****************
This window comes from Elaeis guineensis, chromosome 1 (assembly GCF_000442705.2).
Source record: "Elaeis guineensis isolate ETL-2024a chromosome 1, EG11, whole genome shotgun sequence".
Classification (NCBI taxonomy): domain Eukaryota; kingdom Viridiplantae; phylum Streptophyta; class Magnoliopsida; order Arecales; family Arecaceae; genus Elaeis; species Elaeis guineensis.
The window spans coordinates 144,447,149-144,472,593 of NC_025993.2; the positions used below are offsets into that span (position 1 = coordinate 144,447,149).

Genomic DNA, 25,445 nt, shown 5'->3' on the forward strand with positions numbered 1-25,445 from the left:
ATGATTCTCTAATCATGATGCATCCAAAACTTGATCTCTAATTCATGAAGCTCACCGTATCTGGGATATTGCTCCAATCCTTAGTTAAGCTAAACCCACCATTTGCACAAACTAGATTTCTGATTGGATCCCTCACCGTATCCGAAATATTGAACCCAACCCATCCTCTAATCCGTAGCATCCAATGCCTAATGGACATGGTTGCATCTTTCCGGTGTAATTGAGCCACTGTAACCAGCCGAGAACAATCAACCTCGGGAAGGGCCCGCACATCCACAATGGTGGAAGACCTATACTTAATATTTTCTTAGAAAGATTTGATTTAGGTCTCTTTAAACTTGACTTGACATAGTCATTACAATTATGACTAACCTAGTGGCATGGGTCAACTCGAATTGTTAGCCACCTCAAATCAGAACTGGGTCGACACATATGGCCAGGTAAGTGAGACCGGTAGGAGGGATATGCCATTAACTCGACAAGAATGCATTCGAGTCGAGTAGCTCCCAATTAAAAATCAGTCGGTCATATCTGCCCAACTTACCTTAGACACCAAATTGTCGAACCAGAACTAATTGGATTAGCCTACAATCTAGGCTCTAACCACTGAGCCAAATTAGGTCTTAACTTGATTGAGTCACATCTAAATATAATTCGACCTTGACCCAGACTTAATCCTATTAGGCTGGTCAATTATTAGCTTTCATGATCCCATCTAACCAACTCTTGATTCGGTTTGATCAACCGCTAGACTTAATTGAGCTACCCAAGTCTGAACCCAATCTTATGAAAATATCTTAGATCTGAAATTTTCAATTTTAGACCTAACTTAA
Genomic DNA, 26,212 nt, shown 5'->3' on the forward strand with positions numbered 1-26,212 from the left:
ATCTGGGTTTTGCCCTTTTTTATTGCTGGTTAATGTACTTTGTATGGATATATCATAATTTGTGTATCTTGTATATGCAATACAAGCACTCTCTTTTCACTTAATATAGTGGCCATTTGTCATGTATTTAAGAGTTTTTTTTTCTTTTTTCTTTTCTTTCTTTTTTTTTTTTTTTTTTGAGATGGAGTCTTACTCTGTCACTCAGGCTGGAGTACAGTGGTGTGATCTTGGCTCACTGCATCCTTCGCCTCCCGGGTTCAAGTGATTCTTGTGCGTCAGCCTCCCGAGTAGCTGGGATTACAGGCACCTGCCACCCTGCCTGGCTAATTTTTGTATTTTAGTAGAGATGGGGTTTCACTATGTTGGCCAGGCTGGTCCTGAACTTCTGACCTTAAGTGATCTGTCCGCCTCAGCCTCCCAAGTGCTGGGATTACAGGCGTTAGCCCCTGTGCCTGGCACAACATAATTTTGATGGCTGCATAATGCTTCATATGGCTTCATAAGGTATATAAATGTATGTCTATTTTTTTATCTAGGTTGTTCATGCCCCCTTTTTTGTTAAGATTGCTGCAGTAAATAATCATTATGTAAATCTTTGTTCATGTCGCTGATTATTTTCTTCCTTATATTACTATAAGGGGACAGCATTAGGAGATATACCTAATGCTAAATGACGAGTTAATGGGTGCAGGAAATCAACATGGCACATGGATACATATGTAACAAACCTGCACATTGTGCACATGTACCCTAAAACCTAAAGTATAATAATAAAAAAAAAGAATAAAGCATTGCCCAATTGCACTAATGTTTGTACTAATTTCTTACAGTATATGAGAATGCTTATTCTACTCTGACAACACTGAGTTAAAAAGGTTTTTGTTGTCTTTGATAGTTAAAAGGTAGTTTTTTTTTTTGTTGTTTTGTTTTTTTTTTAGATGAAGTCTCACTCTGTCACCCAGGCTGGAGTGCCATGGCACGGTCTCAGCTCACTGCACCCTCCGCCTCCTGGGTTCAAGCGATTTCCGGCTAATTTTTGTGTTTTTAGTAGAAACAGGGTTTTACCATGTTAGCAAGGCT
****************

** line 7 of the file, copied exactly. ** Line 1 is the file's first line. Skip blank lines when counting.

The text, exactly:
Genomic DNA, 26,212 nt, shown 5'->3' on the forward strand with positions numbered 1-26,212 from the left: